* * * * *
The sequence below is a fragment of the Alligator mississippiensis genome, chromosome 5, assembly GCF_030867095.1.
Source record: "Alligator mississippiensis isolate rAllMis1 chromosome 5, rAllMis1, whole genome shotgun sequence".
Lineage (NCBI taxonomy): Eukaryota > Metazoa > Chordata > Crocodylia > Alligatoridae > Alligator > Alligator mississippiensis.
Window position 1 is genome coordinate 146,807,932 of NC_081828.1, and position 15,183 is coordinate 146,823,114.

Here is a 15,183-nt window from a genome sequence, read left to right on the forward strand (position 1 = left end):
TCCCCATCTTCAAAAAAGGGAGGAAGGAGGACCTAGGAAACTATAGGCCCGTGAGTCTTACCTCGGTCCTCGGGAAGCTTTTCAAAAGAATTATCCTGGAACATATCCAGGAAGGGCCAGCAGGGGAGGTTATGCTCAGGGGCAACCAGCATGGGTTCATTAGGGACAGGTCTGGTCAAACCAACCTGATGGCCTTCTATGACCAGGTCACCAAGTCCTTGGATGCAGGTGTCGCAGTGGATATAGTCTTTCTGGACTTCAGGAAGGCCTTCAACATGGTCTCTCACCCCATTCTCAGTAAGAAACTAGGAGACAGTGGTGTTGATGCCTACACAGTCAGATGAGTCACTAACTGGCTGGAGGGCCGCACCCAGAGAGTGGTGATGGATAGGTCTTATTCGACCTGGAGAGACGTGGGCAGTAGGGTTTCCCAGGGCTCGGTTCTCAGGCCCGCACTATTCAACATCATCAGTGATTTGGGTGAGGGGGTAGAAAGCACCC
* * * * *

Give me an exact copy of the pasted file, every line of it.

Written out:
The sequence below is a fragment of the Alligator mississippiensis genome, chromosome 5, assembly GCF_030867095.1.
Source record: "Alligator mississippiensis isolate rAllMis1 chromosome 5, rAllMis1, whole genome shotgun sequence".
Lineage (NCBI taxonomy): Eukaryota > Metazoa > Chordata > Crocodylia > Alligatoridae > Alligator > Alligator mississippiensis.
Window position 1 is genome coordinate 146,807,932 of NC_081828.1, and position 15,183 is coordinate 146,823,114.

Here is a 15,183-nt window from a genome sequence, read left to right on the forward strand (position 1 = left end):
TCCCCATCTTCAAAAAAGGGAGGAAGGAGGACCTAGGAAACTATAGGCCCGTGAGTCTTACCTCGGTCCTCGGGAAGCTTTTCAAAAGAATTATCCTGGAACATATCCAGGAAGGGCCAGCAGGGGAGGTTATGCTCAGGGGCAACCAGCATGGGTTCATTAGGGACAGGTCTGGTCAAACCAACCTGATGGCCTTCTATGACCAGGTCACCAAGTCCTTGGATGCAGGTGTCGCAGTGGATATAGTCTTTCTGGACTTCAGGAAGGCCTTCAACATGGTCTCTCACCCCATTCTCAGTAAGAAACTAGGAGACAGTGGTGTTGATGCCTACACAGTCAGATGAGTCACTAACTGGCTGGAGGGCCGCACCCAGAGAGTGGTGATGGATAGGTCTTATTCGACCTGGAGAGACGTGGGCAGTAGGGTTTCCCAGGGCTCGGTTCTCAGGCCCGCACTATTCAACATCATCAGTGATTTGGGTGAGGGGGTAGAAAGCACCC